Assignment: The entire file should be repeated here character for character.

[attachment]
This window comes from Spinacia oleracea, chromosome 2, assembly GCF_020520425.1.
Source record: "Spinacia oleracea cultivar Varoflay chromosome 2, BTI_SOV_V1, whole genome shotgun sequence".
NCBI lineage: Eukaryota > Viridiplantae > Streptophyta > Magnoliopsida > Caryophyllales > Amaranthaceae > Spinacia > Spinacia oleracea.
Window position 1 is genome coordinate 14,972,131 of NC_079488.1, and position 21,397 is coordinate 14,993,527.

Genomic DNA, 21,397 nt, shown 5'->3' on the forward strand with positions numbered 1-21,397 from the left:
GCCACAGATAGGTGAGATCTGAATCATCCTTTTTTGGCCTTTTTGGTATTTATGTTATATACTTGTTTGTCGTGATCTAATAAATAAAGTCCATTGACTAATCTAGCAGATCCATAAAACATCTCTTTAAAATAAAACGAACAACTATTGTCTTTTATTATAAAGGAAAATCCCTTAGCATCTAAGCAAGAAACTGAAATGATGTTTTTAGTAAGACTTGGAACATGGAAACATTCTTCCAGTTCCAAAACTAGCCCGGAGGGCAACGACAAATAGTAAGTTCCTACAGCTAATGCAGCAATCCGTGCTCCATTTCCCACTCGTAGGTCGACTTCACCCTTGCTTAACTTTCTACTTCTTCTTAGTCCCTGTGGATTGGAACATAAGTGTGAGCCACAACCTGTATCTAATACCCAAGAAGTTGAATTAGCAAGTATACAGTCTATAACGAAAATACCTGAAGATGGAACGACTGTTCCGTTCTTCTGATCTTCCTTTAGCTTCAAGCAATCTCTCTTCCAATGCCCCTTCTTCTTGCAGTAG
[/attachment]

This window comes from Spinacia oleracea, chromosome 2, assembly GCF_020520425.1.
Source record: "Spinacia oleracea cultivar Varoflay chromosome 2, BTI_SOV_V1, whole genome shotgun sequence".
NCBI lineage: Eukaryota > Viridiplantae > Streptophyta > Magnoliopsida > Caryophyllales > Amaranthaceae > Spinacia > Spinacia oleracea.
Window position 1 is genome coordinate 14,972,131 of NC_079488.1, and position 21,397 is coordinate 14,993,527.

Genomic DNA, 21,397 nt, shown 5'->3' on the forward strand with positions numbered 1-21,397 from the left:
GCCACAGATAGGTGAGATCTGAATCATCCTTTTTTGGCCTTTTTGGTATTTATGTTATATACTTGTTTGTCGTGATCTAATAAATAAAGTCCATTGACTAATCTAGCAGATCCATAAAACATCTCTTTAAAATAAAACGAACAACTATTGTCTTTTATTATAAAGGAAAATCCCTTAGCATCTAAGCAAGAAACTGAAATGATGTTTTTAGTAAGACTTGGAACATGGAAACATTCTTCCAGTTCCAAAACTAGCCCGGAGGGCAACGACAAATAGTAAGTTCCTACAGCTAATGCAGCAATCCGTGCTCCATTTCCCACTCGTAGGTCGACTTCACCCTTGCTTAACTTTCTACTTCTTCTTAGTCCCTGTGGATTGGAACATAAGTGTGAGCCACAACCTGTATCTAATACCCAAGAAGTTGAATTAGCAAGTATACAGTCTATAACGAAAATACCTGAAGATGGAACGACTGTTCCGTTCTTCTGATCTTCCTTTAGCTTCAAGCAATCTCTCTTCCAATGCCCCTTCTTCTTGCAGTAG